Smoking gun on high fructose & fat?

July 28, 2008 9:24:59 AM PDT
Fructose, largely in the form of high fructose corn syrup, is found in everything from soda to salad dressings to spaghetti sauce. It's even in seemingly healthy foods, like low-fat yogurt.

Now, researchers at the University of Texas-Southwestern Medical Center says there may be more evidence that high fructose corn syrup... contributes to obesity.

Dr. Elizabeth Parks, a processor of clinical nutrition, says her team has discovered that the body converts fructose to fat with what she calls "surprising speed."

Fructose, glucose, and sucrose (a mixture of fructose and sucrose) are all sugars found in food, but they all metabolize differently, as the body transforms them to triglycerides - a form of body fat.

When the body encounters glucose, the liver decides whether to burn it for energy, store it as glycogen, or turn it into triglycerides. When there's a lot of glucose, it is put aside for later.

On the other hand, when there's a lot of fructose, it bypasses the "traffic cop" mechanism and turns into fat. Dr. Parks' team says the fat conversion process is hard to stop once it starts.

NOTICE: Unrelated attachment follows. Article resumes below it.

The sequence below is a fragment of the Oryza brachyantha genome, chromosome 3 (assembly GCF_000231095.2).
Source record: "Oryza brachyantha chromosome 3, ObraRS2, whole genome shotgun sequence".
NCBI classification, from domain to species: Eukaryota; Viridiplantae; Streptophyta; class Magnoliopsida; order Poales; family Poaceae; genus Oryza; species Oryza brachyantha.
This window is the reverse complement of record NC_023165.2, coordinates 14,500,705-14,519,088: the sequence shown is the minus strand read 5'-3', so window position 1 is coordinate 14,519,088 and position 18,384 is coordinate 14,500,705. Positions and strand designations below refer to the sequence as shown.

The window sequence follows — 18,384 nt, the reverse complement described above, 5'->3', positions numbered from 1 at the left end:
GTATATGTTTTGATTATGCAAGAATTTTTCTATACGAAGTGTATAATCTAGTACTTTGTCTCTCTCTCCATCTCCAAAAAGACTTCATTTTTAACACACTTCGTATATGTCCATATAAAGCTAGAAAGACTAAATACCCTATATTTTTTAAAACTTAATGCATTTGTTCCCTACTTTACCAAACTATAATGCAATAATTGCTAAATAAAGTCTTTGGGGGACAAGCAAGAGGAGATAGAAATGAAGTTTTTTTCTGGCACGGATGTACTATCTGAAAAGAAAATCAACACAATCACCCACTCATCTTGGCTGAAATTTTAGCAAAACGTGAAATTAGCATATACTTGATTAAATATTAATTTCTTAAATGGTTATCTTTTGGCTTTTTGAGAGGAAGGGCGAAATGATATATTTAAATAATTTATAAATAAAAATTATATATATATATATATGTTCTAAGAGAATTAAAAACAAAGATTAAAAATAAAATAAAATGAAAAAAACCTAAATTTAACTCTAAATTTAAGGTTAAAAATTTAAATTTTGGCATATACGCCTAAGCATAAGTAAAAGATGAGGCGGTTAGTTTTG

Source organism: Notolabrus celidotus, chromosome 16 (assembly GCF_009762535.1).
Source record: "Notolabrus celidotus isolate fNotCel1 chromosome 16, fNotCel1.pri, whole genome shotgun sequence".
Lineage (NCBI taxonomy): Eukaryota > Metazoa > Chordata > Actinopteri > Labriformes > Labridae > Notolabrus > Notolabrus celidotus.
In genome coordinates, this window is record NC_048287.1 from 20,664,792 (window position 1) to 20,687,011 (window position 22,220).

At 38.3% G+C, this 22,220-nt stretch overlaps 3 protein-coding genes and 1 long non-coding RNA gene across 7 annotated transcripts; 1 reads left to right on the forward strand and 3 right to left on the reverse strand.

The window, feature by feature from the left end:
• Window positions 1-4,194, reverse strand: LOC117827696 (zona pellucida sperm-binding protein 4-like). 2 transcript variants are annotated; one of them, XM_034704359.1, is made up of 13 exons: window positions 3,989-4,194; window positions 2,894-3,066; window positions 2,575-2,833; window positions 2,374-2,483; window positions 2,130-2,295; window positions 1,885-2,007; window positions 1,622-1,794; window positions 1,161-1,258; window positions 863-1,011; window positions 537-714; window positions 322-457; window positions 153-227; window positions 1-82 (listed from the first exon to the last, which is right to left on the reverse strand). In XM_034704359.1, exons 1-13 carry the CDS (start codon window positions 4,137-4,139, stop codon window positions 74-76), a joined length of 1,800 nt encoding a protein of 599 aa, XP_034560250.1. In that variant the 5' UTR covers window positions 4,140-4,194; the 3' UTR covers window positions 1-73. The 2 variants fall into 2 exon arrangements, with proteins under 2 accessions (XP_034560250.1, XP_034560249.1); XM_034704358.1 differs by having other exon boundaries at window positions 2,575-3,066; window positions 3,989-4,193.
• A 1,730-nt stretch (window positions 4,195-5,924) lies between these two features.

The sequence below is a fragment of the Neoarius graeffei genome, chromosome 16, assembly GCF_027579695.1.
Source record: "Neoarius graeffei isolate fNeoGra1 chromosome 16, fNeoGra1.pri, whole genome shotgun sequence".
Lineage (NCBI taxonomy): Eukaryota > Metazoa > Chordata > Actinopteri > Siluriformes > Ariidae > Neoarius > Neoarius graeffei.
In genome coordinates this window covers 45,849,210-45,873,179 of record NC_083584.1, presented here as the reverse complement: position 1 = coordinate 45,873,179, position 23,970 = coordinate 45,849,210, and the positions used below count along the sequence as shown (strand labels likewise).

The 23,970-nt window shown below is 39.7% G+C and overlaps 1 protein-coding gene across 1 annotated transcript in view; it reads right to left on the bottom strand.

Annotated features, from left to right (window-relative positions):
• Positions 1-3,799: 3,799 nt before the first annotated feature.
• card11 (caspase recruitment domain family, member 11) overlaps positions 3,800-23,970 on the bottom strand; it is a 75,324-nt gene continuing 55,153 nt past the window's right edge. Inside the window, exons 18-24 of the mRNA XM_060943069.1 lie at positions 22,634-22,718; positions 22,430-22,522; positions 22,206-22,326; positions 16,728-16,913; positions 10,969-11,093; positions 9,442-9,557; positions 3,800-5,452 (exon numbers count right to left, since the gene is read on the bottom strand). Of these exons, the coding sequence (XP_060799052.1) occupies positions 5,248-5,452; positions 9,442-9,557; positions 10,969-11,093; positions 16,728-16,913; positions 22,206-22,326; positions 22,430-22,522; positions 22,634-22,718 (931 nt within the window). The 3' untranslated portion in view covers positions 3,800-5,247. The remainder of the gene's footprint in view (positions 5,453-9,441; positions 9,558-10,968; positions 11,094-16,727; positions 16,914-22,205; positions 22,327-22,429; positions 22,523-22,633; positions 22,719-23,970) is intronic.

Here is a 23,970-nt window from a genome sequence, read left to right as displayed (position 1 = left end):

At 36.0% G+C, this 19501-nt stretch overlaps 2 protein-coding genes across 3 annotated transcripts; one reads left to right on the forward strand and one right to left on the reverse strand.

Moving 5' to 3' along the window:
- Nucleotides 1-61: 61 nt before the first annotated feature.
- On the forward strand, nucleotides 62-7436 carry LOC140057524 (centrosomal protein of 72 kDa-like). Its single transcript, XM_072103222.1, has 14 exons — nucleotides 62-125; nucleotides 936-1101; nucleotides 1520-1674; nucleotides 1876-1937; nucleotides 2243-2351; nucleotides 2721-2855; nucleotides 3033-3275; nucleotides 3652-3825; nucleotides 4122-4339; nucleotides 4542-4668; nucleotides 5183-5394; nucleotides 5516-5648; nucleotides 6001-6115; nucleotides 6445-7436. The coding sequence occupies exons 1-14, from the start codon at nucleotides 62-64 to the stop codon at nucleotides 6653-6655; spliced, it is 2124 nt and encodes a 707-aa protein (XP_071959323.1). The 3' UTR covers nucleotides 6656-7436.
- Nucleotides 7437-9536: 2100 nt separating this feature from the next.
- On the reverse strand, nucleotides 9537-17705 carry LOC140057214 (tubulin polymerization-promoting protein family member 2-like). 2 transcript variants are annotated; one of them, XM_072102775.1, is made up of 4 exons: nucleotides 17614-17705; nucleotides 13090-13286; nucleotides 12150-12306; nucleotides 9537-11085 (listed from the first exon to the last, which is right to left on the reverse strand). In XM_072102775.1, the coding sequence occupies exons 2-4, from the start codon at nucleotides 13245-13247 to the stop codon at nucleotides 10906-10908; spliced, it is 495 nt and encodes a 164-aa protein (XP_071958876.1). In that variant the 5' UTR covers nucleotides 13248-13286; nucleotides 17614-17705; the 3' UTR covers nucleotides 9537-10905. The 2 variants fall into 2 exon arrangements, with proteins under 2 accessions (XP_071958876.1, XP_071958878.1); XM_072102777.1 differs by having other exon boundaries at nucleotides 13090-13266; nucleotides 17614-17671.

She found that fructose eaten at breakfast was converted to fat within 4 hours, and it even changed the way the body handles fat at lunchtime.

High fructose corn syrup has been assailed in the past as contributing to obesity. However, the food industry has said all sugars are processed the same.

Dr. Parks is the lead author of the study, which is in the current issue of Journal of Nutrition.

Based on the study, Dr. Parks says if people lose weight on a low-carbohydrate diet, it may be because they cut down on the amount of fructose they consume. She says her team's findings indicate that the type of carbohydrate a person eats may be just as important in weight loss as the number of calories consumed.

Action News first raised questions about high fructose corn syrup... and obesity... several years ago in our special report, 'The Diet Destroyer.'


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